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What you Need to Know About Attending Dance & Ballet Recitals

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By Samantha Bellerose, B.Ed, Dip.Dance (Performing Arts)

Are you attending a dance or ballet recital to watch your niece or nephew perform or maybe your friend’s kids or your cousin’s kids dance and you are not quite sure what is expected of you?

Don’t fear we have you covered with some of the things you should look out for or avoid doing at a dance or ballet recital you will be attending!

We see the backs of a group of young dancers in costume on stage about to perform in their dance recital

What is a Dance or Ballet Recital?

A dance or ballet recital is a performance by amateur dancers, usually children or teenagers showcasing all their training and hard work from lessons taken throughout the year on stage in a theatre at the end of the year or dance season.

Dancers will usually learn choreographed routines lasting roughly 2-5minutes that they perform on stage in costume and stage makeup. If a dancer has been learning several styles of dance they will generally perform in several different routines that showcase the learning of that particular style of dance. For example, a dancer may be in tap dance, a ballet dance, and a musical theatre routine.

A ballet recital may differ in that an actual ballet or parts of a ballet meaning a story that is danced may be performed such as the story of The Sleeping Beauty or Cinderella for example.

How Long will the Dance Recital Be?

A dance recital can go from about 50 minutes to up to three hours, but most will average around 2-2.5hrs including an interval.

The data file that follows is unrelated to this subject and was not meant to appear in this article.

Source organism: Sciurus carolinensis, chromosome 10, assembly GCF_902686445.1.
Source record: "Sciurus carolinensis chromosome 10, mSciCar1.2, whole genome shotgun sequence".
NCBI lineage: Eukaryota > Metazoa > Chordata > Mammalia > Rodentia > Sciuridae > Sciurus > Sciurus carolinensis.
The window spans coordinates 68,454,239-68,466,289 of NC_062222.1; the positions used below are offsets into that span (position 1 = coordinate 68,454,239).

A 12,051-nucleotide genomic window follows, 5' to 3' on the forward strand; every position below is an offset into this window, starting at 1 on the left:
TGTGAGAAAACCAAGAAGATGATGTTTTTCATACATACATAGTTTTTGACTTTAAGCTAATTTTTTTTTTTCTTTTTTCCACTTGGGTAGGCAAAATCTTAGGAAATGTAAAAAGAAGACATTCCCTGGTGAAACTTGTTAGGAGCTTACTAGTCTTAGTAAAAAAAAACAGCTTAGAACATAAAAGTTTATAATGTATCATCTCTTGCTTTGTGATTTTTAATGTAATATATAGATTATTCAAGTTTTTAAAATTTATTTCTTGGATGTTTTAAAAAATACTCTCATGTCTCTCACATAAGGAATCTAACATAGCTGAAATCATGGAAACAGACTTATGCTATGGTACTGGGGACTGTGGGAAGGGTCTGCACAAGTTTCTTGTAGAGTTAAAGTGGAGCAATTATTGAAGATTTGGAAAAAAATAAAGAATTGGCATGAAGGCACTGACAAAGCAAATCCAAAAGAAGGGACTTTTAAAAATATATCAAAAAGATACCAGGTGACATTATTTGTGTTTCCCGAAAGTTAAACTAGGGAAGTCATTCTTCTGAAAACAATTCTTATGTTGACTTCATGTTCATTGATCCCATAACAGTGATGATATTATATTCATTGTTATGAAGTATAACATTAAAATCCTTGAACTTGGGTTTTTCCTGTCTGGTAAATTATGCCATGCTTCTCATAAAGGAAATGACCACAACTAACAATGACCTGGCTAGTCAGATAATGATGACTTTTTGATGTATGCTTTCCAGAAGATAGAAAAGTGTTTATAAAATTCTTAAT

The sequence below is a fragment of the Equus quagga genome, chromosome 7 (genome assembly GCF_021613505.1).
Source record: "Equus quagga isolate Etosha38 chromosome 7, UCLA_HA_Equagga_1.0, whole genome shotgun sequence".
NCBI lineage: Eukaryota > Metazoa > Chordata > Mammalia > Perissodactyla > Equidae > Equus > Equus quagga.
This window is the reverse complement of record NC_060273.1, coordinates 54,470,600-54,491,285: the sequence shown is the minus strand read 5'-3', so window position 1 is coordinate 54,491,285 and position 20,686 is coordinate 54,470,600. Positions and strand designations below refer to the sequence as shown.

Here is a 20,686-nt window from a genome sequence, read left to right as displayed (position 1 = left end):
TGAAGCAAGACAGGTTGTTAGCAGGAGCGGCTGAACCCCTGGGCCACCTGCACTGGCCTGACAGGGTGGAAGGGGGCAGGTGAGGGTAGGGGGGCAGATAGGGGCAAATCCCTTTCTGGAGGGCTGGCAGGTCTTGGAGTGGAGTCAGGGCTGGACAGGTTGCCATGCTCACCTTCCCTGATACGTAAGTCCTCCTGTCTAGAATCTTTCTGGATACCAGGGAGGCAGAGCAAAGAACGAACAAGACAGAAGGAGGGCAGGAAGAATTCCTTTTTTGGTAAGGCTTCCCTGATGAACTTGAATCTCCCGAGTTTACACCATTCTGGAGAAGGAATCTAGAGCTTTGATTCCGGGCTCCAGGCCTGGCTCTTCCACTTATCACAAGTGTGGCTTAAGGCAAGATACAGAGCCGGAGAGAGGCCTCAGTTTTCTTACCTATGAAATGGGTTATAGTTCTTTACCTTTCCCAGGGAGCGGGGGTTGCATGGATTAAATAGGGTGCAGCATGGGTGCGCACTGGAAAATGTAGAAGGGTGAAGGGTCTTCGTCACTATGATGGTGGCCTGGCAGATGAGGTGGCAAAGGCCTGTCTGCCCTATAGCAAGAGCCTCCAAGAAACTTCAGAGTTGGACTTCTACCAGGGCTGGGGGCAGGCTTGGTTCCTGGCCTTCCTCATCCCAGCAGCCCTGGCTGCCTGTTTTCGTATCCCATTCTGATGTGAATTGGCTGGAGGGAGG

If you are going to a ballet recital the performance is usually based on a ballet story such as The Nutcracker or Sleeping Beauty or something similar and this will have a set time which might be on your ticket if not just ask the ballet studio teacher as they will know the answer to this.

Generally, a ballet recital like this will have two 40-50 minute halves.

If you are attending a dance or ballet recital made up of different routines danced by the various classes at the school you can determine the length of the concert by finding out how many routines are being danced and multiplying that by 5 mins.

5 minutes gives each group time to get on and off stage and for props or scenery to be set and the curtains to open and close as well as for a 3minute dance routine to be performed. So if you find out there are 24 routines the concert will possibly go for 2 hours. Also, add on another 20 or 30 minutes for an interval or if the concert starts late.

Can I Leave the Dance Recital After My Dancer Has Performed?

Knowing that a dance recital can go for two hours, some audience members may be tempted to leave once their dancer has performed on stage. There are several reasons other than it being extremely rude to not do this.

Firstly, most dancers are in more than one item or dance. Secondly, many studios have a finale in which your dancer may perform and give out awards at the end which you may miss.

Lastly, if you leave early, you will not be around at the end of the performance to congratulate the dancer you came to see, meaning they may not even realize that you even attended!


Some studios specifically put their preschool or junior routines in the first half of a recital so those families can go home during the interval.

Other schools instead put on several recitals – one for their junior students and another for seniors so the recital does not go for too long.

So find out what the etiquette on this is at your school.

At the end of the day leaving and not watching others in the dance recital might be considered rude because everyone else was kind enough to sit through your child’s performance and will probably expect the same from you.

Can I Sit Anywhere I Want at a Dance or Ballet Recital?

Where you sit at a dance or ballet recital depends on your ticket.

Generally, recitals will have allocated seating meaning you have to sit in the seat number and row that the ticket states. This is mainly to avoid the following don’t…

But some recitals are open house, meaning you grab the seats available when you walk in.